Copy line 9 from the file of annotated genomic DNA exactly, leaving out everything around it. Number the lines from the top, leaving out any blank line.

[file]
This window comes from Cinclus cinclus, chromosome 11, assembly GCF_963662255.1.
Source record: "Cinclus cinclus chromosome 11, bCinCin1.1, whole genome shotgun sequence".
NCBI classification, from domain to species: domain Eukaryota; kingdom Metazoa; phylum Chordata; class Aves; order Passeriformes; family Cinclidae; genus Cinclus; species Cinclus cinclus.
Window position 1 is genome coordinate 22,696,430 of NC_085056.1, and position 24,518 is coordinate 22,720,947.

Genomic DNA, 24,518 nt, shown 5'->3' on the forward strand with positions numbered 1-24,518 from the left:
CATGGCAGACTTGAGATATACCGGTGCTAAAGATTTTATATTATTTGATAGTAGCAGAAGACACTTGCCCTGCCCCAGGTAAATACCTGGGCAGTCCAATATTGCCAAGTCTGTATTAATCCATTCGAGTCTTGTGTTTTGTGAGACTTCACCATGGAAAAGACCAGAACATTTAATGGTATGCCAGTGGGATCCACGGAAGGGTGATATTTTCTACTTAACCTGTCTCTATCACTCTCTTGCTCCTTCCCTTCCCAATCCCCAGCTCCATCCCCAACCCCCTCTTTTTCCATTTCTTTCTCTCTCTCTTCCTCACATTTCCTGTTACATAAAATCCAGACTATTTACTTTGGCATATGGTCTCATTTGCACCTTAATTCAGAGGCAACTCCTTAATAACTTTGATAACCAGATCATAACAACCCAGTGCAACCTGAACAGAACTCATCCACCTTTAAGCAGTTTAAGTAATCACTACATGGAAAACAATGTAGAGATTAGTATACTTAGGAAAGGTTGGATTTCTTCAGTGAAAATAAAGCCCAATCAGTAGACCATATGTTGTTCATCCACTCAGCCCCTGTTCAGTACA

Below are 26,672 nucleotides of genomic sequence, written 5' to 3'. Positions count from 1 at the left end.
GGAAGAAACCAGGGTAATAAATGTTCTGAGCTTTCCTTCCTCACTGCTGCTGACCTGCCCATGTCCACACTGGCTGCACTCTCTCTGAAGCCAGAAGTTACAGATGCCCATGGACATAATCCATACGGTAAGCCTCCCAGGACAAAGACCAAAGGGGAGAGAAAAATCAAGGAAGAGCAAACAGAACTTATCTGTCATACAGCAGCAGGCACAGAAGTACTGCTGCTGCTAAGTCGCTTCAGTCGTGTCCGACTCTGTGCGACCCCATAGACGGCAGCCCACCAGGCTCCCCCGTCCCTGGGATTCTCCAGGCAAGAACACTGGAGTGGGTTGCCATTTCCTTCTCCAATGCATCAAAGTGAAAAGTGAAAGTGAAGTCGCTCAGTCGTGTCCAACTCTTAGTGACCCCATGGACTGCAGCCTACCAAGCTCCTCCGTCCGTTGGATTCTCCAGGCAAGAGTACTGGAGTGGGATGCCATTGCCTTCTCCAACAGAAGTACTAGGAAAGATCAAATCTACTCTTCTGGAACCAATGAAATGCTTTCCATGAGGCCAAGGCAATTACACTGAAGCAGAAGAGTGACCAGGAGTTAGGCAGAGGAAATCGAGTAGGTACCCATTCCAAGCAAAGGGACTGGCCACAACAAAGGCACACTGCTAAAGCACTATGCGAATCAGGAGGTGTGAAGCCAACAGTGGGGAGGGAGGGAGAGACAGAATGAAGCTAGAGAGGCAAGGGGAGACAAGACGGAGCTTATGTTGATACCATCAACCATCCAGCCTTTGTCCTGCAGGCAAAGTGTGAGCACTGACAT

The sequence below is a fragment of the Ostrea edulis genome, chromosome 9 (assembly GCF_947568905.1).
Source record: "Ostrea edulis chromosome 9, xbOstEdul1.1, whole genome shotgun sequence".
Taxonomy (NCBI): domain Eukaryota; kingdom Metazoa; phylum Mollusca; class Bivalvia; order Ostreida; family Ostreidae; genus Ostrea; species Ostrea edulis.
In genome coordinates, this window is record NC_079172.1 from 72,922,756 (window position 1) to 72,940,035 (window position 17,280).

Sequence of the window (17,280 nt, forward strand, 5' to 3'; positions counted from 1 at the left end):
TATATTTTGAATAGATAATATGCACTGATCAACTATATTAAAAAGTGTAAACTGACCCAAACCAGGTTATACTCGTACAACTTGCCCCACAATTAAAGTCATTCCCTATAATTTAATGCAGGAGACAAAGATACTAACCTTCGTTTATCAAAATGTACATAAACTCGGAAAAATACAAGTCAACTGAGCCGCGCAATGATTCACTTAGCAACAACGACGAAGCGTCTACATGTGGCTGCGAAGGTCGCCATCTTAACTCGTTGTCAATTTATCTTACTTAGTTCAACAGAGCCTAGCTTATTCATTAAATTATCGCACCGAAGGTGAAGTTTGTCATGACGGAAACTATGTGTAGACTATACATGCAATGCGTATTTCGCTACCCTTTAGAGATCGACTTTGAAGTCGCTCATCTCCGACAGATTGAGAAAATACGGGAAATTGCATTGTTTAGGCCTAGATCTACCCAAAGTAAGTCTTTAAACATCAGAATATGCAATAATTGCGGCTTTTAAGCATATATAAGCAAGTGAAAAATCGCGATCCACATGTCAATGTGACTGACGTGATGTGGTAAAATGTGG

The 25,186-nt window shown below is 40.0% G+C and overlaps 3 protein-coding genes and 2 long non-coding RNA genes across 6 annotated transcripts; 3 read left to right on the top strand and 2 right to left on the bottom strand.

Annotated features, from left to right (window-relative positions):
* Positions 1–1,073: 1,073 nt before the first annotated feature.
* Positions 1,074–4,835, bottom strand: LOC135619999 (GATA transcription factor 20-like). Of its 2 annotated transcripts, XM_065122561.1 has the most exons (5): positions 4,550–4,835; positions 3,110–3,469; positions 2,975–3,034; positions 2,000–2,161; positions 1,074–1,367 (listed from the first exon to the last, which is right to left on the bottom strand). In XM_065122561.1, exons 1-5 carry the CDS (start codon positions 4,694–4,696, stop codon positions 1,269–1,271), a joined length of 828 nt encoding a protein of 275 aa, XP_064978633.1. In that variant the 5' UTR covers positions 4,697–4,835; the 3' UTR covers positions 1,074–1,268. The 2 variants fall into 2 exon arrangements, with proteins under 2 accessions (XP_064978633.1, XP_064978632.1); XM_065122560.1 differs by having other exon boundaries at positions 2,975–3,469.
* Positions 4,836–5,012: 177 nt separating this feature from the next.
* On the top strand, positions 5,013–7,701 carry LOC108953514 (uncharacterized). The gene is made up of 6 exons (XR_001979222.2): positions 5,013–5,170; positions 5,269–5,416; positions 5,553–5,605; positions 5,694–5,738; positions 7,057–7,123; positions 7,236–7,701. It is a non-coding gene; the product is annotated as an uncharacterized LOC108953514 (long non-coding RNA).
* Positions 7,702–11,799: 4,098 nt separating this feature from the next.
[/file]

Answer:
The sequence below is a fragment of the Ostrea edulis genome, chromosome 9 (assembly GCF_947568905.1).